As author Joanna Lillis reported in her seminal 2018 book on Kazakhstan, concerns about regional separation are hardly nonexistent. (“When Russia needs a war like the one in Ukraine in northern Kazakhstan, it’ll make one,” said one Kazakh in the book.) Nor is separatist sentiment. A few years ago, Lillis reported, a poll in the Russian-majority town of Ridder, just a few dozen miles from the Russian border, found some three-quarters of respondents were in favor of the region “seceding and becoming part of Russia.”

And legislators in Moscow have been only too happy to pick up the thread. In recent years, State Duma deputies have increasingly framed northern Kazakhstan as rightfully Russian. As Radio Free Europe/Radio Liberty’s Bruce Pannier detailed, the head of the State Duma’s Education and Science Committee recently said northern Kazakhstan was effectively “uninhabited” until Russian colonization, with another claiming Kazakhstan was simply “leasing” Russian land.

Or, as a banner draped just a year ago by a Russian nationalist on the gate of the Kazakh Embassy in Moscow read, “Northern Kazakhstan is Russian land.”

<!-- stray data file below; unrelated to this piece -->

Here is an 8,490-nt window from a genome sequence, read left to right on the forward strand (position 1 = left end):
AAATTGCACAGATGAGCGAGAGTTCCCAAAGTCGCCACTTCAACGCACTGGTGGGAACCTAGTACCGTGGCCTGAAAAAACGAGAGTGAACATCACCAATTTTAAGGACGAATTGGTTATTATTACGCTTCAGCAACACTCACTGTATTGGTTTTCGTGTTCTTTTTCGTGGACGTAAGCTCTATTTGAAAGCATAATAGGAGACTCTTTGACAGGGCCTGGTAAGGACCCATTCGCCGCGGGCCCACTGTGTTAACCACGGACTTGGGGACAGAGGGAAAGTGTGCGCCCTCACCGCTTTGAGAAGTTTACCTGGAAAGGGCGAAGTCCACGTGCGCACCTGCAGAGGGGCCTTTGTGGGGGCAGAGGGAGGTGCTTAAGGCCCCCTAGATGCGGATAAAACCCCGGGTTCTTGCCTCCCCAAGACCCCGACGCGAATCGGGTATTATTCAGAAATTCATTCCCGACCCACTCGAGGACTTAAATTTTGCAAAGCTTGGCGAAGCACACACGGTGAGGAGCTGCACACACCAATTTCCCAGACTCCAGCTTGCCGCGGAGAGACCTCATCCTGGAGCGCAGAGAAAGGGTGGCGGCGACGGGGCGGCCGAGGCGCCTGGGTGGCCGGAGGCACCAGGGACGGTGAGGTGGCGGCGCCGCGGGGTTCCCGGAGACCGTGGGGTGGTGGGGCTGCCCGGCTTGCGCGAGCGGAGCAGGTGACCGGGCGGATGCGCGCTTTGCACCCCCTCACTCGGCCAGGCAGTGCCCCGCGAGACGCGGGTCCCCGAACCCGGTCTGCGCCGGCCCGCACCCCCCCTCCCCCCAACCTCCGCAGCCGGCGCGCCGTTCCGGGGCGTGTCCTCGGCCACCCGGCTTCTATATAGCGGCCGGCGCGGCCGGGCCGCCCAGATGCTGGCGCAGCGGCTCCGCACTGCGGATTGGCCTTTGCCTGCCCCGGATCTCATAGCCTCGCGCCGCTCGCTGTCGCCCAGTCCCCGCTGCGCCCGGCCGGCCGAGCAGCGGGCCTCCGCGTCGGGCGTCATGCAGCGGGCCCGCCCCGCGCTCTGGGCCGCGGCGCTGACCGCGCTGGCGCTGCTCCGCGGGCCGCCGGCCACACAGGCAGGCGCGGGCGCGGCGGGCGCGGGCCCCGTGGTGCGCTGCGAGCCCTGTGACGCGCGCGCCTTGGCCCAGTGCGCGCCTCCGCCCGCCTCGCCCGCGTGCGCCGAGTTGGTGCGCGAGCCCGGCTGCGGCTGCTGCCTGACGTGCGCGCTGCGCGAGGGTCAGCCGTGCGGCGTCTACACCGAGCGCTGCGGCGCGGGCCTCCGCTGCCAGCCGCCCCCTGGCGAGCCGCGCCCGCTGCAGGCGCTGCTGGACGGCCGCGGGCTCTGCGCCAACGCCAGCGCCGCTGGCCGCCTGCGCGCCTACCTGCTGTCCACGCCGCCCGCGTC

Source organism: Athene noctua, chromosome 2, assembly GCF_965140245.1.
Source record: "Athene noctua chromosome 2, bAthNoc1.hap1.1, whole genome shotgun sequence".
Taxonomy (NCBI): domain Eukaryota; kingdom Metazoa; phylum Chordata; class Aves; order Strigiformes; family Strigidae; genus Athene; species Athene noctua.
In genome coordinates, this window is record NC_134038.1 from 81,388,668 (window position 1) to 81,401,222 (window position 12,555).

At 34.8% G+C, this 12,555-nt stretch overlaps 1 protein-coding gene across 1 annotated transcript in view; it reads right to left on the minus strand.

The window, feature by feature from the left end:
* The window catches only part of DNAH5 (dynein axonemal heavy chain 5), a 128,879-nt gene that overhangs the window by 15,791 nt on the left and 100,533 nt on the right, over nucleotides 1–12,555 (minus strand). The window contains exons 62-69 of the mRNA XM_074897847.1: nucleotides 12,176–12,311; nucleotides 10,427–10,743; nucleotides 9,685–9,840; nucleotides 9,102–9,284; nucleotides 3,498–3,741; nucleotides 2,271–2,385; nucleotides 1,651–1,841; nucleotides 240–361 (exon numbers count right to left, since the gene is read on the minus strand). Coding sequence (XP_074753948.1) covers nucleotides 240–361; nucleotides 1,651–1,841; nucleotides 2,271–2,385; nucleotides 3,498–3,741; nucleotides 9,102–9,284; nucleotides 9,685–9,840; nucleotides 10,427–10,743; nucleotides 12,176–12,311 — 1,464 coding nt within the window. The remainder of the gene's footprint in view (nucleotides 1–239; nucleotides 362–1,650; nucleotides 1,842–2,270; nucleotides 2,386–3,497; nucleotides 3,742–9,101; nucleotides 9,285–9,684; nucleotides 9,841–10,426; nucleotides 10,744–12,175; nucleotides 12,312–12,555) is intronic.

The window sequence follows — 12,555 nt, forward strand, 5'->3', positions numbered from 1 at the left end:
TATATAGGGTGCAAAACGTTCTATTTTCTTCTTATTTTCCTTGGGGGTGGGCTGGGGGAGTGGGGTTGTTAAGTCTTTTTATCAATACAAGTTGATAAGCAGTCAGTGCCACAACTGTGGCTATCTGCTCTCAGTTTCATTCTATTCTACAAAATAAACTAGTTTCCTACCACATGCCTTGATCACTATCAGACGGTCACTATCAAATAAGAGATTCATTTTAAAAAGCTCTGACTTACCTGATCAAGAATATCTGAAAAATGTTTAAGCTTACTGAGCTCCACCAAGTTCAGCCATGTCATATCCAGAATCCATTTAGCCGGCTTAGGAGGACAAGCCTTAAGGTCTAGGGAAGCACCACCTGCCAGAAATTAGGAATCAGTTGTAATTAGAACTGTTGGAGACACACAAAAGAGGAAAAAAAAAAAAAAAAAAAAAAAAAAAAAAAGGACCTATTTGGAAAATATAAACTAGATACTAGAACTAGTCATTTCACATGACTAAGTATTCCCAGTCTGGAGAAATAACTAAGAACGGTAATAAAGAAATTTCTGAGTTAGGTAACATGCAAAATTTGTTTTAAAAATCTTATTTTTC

One question, then, hangs: Is Kazakhstan set to follow the Ukrainian model of state fracture, suffering a renewed Russian conquest of formerly Kremlin-controlled lands, all predicated on ethnic grievances and regional separatism? Is Russia set to seize northern Kazakhstan and dare the world to do anything about it?

The short answer is almost certainly not—at least in the immediate future. There are myriad reasons agitating against such an outcome. First, there are clear distinctions between Kazakhstan’s 2022 unrest and previous models of Russian moves to seize post-Soviet territory elsewhere, whether in Georgia in 2008 or Ukraine in 2014.

Unlike Georgian or Ukrainian leadership, Kazakh authorities and protesters alike have espoused little interest in breaking off economic or military ties with Moscow. At present, the tumult in Kazakhstan is similar to Belarus’s democratic protests in 2020: purely domestic in nature and pushing back against a kleptocratic regime that has spent decades smothering any efforts at democracy, transparency, or political opposition. There appears little agitation and little appetite for pulling Kazakhstan out of bodies such as the CSTO or the Eurasian Economic Union, both of which Kazakhstan remains a member of. And unlike Georgia or Ukraine, Kazakhstan is not moving toward potentially joining the European Union or NATO anytime soon.